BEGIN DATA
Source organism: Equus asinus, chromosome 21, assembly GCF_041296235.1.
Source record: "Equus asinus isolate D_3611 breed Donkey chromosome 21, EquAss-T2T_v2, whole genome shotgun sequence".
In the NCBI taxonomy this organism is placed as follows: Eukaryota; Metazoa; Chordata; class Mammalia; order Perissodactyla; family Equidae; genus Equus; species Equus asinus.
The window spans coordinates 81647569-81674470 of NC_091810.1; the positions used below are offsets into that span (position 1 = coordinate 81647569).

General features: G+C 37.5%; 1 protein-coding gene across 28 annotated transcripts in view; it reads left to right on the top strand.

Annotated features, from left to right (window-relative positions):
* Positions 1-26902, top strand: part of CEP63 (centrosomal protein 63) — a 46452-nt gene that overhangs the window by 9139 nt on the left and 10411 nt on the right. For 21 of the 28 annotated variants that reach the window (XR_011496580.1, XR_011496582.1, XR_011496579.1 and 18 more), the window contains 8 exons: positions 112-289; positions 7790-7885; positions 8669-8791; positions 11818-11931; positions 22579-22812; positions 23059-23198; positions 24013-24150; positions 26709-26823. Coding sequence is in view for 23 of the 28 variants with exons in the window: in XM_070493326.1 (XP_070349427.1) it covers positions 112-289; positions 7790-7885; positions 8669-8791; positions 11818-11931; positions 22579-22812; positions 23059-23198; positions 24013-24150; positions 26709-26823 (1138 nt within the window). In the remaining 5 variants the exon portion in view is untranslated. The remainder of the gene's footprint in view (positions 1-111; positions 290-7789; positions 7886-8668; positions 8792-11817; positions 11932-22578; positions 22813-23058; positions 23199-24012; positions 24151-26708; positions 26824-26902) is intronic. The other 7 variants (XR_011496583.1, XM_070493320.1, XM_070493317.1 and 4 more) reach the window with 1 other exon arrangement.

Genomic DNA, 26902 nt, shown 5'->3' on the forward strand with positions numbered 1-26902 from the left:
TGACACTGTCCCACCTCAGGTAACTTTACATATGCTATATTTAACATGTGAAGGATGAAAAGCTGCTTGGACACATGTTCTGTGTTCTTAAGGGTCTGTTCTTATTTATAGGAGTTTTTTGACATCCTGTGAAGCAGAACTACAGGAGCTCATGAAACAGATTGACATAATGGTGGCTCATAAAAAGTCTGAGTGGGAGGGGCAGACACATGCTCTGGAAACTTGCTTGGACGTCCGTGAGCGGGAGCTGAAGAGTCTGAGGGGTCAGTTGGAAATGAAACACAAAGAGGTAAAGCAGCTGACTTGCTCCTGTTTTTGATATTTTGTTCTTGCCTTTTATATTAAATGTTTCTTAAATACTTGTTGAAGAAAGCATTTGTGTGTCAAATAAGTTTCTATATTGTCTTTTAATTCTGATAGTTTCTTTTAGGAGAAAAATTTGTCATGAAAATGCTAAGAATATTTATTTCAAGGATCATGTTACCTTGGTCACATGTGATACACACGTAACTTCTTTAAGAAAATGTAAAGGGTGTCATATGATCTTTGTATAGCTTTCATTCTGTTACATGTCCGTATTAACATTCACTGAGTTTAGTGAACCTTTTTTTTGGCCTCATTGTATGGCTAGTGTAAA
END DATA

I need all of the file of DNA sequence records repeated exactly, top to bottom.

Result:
Source organism: Equus asinus, chromosome 21, assembly GCF_041296235.1.
Source record: "Equus asinus isolate D_3611 breed Donkey chromosome 21, EquAss-T2T_v2, whole genome shotgun sequence".
In the NCBI taxonomy this organism is placed as follows: Eukaryota; Metazoa; Chordata; class Mammalia; order Perissodactyla; family Equidae; genus Equus; species Equus asinus.
The window spans coordinates 81647569-81674470 of NC_091810.1; the positions used below are offsets into that span (position 1 = coordinate 81647569).

General features: G+C 37.5%; 1 protein-coding gene across 28 annotated transcripts in view; it reads left to right on the top strand.

Annotated features, from left to right (window-relative positions):
* Positions 1-26902, top strand: part of CEP63 (centrosomal protein 63) — a 46452-nt gene that overhangs the window by 9139 nt on the left and 10411 nt on the right. For 21 of the 28 annotated variants that reach the window (XR_011496580.1, XR_011496582.1, XR_011496579.1 and 18 more), the window contains 8 exons: positions 112-289; positions 7790-7885; positions 8669-8791; positions 11818-11931; positions 22579-22812; positions 23059-23198; positions 24013-24150; positions 26709-26823. Coding sequence is in view for 23 of the 28 variants with exons in the window: in XM_070493326.1 (XP_070349427.1) it covers positions 112-289; positions 7790-7885; positions 8669-8791; positions 11818-11931; positions 22579-22812; positions 23059-23198; positions 24013-24150; positions 26709-26823 (1138 nt within the window). In the remaining 5 variants the exon portion in view is untranslated. The remainder of the gene's footprint in view (positions 1-111; positions 290-7789; positions 7886-8668; positions 8792-11817; positions 11932-22578; positions 22813-23058; positions 23199-24012; positions 24151-26708; positions 26824-26902) is intronic. The other 7 variants (XR_011496583.1, XM_070493320.1, XM_070493317.1 and 4 more) reach the window with 1 other exon arrangement.

Genomic DNA, 26902 nt, shown 5'->3' on the forward strand with positions numbered 1-26902 from the left:
TGACACTGTCCCACCTCAGGTAACTTTACATATGCTATATTTAACATGTGAAGGATGAAAAGCTGCTTGGACACATGTTCTGTGTTCTTAAGGGTCTGTTCTTATTTATAGGAGTTTTTTGACATCCTGTGAAGCAGAACTACAGGAGCTCATGAAACAGATTGACATAATGGTGGCTCATAAAAAGTCTGAGTGGGAGGGGCAGACACATGCTCTGGAAACTTGCTTGGACGTCCGTGAGCGGGAGCTGAAGAGTCTGAGGGGTCAGTTGGAAATGAAACACAAAGAGGTAAAGCAGCTGACTTGCTCCTGTTTTTGATATTTTGTTCTTGCCTTTTATATTAAATGTTTCTTAAATACTTGTTGAAGAAAGCATTTGTGTGTCAAATAAGTTTCTATATTGTCTTTTAATTCTGATAGTTTCTTTTAGGAGAAAAATTTGTCATGAAAATGCTAAGAATATTTATTTCAAGGATCATGTTACCTTGGTCACATGTGATACACACGTAACTTCTTTAAGAAAATGTAAAGGGTGTCATATGATCTTTGTATAGCTTTCATTCTGTTACATGTCCGTATTAACATTCACTGAGTTTAGTGAACCTTTTTTTTGGCCTCATTGTATGGCTAGTGTAAA